Asylum seeker debate ‘killing’ Labor

Foreign Minister Stephen Smith held talks with Indonesia on plans for a regional asylum-seeker centre in East Timor and admitted anger over the issue was “killing” the government.

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Australian Foreign Minister Stephen Smith met his counterpart Marty Natalegawa in Jakarta to discuss plans by new Prime Minister Julia Gillard for a boatpeople processing centre to be built in East Timor.

Julia Gillard’s vision for a refugee processing hub in East Timor has been dealt another blow, with the country’s deputy prime minister the latest to reject the proposal.

As the government on Wednesday maintained East Timor remained its focus for solving the region’s refugee problem, Senator Evans told a conference in Sydney the asylum-seeker debate had become toxic.

Senator Evans is believed to have told immigration experts at the conference at the University of NSW that managing the asylum seeker issue had been one of his greatest failings as immigration minister.

The immigration minister also told those present that the debate on asylum seekers was “killing the government”, Fairfax Radio

reported.

The network did not air audio of the remarks.

Opposition immigration spokesman Scott Morrison said the comments showed the government was more interested in polls and spin than an effective policy.

“It is Labor’s policies that have failed, not their message nor their messenger,” Mr Morrison said.

“Chris Evans’ biggest failure has been to wind back the strong border protection regime he inherited from the coalition government.”

Another asylum seeker boat, carrying 84 passengers and three crew, was intercepted northwest of Browse Island off WA on Wednesday morning.

In a statement released later in the day, Senator Evans softened his comments, saying the asylum seeker debate had been “difficult” for the government over a long period.

“The debate has changed substantially since Julia Gillard became prime minister and seized the opportunity to confront the issue and speak honestly and frankly with the Australian people,” he said.

“We now have a clear way forward under prime minister Gillard. We are focused on developing a regional protection framework and are already engaged in discussions with East Timor.”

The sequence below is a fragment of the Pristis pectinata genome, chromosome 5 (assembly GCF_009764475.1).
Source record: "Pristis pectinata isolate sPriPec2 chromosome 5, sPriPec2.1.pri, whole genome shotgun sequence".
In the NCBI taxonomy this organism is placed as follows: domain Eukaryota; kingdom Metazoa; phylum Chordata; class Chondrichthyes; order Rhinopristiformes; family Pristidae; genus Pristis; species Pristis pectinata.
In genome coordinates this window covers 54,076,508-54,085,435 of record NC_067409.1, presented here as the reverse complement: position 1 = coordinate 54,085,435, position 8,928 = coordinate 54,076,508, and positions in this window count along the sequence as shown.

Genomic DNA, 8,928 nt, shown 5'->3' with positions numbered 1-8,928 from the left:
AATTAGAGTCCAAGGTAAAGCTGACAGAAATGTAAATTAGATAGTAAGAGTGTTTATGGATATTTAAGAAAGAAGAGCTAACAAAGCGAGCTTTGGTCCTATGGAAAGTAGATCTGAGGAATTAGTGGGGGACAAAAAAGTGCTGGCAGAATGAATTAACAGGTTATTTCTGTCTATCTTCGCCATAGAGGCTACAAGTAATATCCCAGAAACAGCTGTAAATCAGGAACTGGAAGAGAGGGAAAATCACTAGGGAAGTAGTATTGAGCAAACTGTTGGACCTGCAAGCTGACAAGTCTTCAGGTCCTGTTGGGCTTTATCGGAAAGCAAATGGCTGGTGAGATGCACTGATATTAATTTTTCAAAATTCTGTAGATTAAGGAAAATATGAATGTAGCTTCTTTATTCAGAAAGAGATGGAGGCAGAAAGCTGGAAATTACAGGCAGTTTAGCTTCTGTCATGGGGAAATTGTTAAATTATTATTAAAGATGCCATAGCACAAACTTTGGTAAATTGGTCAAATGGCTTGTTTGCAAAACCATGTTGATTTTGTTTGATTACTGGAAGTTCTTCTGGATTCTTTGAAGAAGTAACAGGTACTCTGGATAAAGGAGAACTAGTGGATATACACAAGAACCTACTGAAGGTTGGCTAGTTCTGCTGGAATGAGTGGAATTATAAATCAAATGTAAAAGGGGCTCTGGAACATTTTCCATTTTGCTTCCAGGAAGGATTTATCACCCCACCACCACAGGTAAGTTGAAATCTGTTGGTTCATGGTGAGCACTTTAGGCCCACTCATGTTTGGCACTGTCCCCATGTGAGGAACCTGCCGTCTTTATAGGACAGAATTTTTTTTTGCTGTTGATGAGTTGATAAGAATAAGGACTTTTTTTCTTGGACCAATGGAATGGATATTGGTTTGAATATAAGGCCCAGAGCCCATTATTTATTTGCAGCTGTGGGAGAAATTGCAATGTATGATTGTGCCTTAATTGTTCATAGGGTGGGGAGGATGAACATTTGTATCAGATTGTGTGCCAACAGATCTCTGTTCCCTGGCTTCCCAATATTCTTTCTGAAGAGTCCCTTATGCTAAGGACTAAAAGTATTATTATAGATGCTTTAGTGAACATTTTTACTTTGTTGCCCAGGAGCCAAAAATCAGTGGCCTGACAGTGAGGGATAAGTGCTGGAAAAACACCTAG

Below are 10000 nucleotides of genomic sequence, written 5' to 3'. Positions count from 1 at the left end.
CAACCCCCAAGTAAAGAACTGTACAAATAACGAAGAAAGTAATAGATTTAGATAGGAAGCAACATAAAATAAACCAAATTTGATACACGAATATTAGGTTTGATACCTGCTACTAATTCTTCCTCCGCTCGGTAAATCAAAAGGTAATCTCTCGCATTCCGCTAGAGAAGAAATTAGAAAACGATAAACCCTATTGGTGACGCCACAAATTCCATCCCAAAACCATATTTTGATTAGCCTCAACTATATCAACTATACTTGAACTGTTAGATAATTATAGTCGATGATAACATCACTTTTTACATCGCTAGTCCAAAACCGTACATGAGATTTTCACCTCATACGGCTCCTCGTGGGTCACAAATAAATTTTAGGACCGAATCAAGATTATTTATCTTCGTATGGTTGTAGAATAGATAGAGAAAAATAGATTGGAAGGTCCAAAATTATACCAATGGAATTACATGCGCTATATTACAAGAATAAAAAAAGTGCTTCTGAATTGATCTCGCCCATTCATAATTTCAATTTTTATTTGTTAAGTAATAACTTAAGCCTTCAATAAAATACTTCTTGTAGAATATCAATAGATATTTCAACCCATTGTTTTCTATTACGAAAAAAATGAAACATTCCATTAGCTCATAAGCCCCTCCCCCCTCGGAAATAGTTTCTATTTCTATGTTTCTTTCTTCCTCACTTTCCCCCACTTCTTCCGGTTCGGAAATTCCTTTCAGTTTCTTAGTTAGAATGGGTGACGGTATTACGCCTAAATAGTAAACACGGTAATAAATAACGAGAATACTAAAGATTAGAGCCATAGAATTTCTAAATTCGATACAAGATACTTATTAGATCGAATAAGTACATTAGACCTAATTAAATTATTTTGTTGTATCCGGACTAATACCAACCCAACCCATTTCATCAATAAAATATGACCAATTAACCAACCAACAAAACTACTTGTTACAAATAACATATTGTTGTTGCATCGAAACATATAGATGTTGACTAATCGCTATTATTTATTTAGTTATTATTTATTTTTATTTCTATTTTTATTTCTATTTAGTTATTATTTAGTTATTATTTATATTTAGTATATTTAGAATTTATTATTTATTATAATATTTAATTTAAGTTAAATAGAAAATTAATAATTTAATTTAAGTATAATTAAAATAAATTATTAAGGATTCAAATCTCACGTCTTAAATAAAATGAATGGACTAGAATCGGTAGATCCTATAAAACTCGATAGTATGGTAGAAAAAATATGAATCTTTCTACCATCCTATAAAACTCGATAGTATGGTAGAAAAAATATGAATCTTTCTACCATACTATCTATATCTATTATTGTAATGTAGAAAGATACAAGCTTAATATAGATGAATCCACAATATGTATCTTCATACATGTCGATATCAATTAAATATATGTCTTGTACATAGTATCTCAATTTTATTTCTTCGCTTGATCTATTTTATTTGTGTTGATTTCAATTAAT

But Ms Gillard’s vision for the emerging nation to become home to a regional refugee processing centre received another setback on Wednesday, with East Timor Deputy Prime Minister Mario Viegas Carrascalao rejecting the plan.

“Timor-Leste is not a colony of another country. We have sovereignty and our people have rights to decide for themselves what they want,” he said.

“We don’t want another country to dictate to us. We’re already independent and won’t be a puppet of any other country.”

The comments came after the East Timor parliament earlier in the week also rejected the proposal.

Despite the opposition to her plan in Dili, Ms Gillard maintain Labor will continue to push for an East Timor solution, despite offers from Nauru to reopen a detention centre used under the former Howard government’s Pacific Solution.

The government has ruled out reopening Nauru on the grounds that unlike East Timor, the Pacific nation was not a signatory to the UN convention on refugees.

Nauru President Marcus Stephen on Wednesday reiterated that his government would consider signing the convention on refugees if it would advance Ms Gillard’s plan for a regional processing centre.

“Naturally, we would consider any request for assistance either on this matter or any other issue,” he told the Macquarie Network.

“There has been no official or formal request for discussions from the Australian government.”

Opposition Leader Tony Abbott urged the government to reconsider using Nauru.

“Nauru has a centre, it was built by Australia, with Australian taxpayers’ money,” Mr Abbott said.

“There’s no reason why it can’t be used again.”